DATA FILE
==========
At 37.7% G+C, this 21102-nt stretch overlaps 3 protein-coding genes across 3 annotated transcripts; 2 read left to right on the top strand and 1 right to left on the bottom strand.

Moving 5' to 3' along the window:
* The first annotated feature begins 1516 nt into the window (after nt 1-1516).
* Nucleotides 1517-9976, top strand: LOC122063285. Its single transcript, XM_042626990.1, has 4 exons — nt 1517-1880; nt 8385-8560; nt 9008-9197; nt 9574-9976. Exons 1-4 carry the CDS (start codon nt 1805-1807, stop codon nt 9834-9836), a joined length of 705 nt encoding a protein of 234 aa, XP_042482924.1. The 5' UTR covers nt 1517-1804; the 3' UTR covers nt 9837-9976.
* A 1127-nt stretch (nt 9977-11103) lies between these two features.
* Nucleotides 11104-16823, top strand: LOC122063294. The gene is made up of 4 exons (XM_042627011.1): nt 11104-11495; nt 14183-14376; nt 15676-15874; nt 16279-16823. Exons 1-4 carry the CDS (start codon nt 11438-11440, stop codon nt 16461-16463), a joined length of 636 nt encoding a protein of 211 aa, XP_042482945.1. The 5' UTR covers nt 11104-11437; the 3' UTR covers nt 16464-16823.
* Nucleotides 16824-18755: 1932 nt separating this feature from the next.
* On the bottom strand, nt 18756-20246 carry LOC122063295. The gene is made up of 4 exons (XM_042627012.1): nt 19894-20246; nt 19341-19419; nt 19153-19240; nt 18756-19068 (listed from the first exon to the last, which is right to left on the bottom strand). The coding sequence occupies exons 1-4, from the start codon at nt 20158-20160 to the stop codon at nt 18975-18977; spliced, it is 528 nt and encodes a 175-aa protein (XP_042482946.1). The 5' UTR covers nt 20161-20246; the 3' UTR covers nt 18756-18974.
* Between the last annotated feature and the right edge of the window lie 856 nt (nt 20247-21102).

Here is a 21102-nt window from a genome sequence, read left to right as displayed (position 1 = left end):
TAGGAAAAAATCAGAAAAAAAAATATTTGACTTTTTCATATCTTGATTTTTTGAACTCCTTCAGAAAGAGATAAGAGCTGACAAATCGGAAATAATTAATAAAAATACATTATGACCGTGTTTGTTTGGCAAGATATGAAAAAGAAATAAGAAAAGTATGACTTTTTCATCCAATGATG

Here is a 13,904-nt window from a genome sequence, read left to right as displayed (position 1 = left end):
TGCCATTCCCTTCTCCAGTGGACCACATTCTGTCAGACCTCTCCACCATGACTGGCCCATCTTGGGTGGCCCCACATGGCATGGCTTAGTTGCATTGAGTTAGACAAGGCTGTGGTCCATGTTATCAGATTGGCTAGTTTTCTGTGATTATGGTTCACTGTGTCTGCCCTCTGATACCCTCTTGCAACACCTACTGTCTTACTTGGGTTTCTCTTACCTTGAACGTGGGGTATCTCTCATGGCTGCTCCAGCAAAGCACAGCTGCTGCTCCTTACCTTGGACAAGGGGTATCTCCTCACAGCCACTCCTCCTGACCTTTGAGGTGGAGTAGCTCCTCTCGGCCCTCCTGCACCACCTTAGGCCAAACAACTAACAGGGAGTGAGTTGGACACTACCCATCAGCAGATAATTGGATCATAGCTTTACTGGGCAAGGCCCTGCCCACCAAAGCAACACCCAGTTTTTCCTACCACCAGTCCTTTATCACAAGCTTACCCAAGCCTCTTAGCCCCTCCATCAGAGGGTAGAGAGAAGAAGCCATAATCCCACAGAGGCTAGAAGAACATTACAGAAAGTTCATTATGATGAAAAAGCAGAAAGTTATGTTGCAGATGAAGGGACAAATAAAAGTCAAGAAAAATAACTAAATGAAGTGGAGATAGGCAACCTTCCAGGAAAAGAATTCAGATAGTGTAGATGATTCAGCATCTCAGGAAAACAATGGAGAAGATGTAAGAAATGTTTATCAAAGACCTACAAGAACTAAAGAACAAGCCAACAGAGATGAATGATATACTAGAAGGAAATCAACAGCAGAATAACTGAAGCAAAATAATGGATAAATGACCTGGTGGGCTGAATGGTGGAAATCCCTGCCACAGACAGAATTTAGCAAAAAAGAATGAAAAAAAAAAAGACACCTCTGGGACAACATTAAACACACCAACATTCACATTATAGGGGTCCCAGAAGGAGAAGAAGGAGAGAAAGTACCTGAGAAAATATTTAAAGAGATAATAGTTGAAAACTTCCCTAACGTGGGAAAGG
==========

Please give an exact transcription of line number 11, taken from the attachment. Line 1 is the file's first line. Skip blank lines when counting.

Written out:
TAGGAAAAAATCAGAAAAAAAAATATTTGACTTTTTCATATCTTGATTTTTTGAACTCCTTCAGAAAGAGATAAGAGCTGACAAATCGGAAATAATTAATAAAAATACATTATGACCGTGTTTGTTTGGCAAGATATGAAAAAGAAATAAGAAAAGTATGACTTTTTCATCCAATGATG